What is your earliest memory of sustainability?
Ruth: This is an interesting question – the other day I was showing my niece some of the songs that I loved when I was a child, then a pre-teen. A lot of the lyrics mentioned caring about the planet and I suppose that influenced me. I remember from a very young age being worried about homelessness, the ozone layer and animals going extinct.
When it came to cosmetics, my favourite thing was to make perfumes. My sister and I would harvest rose petals and mint, mince them and then use some of my mum’s cleaning alcohol to make perfume in reused glass bottles with a cork lid. Fast forward over three decades, and my favourite perfume is Grassroots by Lush; a geranium, rosewood and vanilla charity perfume with a cork lid that is carbon positive.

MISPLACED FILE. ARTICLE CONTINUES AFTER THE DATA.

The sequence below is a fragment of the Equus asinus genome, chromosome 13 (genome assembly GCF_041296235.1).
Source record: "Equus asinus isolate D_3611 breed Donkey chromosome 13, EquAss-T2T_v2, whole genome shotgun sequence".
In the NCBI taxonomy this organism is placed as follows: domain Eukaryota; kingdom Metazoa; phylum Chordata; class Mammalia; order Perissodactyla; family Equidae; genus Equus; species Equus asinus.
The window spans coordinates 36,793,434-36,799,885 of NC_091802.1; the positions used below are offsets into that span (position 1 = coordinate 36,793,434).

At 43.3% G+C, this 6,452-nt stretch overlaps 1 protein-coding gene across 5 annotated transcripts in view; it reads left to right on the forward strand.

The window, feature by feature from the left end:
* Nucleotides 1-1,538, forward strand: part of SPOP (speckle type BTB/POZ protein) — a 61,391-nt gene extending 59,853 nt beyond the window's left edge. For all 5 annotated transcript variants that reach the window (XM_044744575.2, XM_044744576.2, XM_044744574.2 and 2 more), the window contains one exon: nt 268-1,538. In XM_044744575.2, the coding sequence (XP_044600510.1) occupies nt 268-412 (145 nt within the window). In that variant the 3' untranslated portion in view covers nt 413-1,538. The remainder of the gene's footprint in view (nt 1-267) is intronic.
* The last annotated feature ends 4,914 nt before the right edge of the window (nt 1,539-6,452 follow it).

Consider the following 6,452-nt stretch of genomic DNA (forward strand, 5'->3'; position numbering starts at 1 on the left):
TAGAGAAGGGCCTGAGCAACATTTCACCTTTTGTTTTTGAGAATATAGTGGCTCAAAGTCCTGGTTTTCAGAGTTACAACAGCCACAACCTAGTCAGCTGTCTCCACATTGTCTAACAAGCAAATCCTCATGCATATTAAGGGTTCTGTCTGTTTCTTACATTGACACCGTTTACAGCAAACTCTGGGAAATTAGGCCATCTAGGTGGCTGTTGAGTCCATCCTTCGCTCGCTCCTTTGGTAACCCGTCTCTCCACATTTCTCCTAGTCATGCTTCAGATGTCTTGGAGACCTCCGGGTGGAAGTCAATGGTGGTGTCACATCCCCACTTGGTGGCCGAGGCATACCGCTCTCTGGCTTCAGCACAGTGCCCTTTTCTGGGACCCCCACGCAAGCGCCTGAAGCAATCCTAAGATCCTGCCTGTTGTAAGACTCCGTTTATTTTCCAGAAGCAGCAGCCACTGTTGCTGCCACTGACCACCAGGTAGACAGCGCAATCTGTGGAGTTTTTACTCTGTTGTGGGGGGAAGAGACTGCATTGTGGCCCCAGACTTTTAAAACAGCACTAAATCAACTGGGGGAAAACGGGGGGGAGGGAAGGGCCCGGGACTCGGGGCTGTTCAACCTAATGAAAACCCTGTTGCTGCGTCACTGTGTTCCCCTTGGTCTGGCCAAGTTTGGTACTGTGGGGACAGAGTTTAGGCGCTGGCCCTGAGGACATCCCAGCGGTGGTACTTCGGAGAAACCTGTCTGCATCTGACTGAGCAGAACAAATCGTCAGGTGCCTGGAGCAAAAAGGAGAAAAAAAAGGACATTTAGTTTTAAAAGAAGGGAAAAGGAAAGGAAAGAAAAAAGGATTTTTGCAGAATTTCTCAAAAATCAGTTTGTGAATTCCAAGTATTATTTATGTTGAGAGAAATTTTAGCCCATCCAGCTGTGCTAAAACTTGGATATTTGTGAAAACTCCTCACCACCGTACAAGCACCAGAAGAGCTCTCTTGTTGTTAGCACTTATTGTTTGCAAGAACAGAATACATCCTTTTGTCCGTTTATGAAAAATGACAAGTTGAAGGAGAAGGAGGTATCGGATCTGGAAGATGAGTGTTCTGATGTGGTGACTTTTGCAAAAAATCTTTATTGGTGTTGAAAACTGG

Is there such a thing as truly sustainable beauty?
Let’s start by defining what truly sustainable would mean. For me, it means that our whole economy and culture would stay within the nine planetary boundaries. Another way of putting it is in terms of the Earth Overshoot Day, the day in the year by which our demand for resources and ecological services have already exceeded the earth’s capacity to regenerate.
Currently we are all borrowing from the future and operating beyond the boundaries of our ecosystems. I think we are too far gone to be sustainable, we now need to preserve, restore and regenerate to have a deliberate positive impact on the planet.
Investment pieces vs throw away beauty: how do you get customers to care?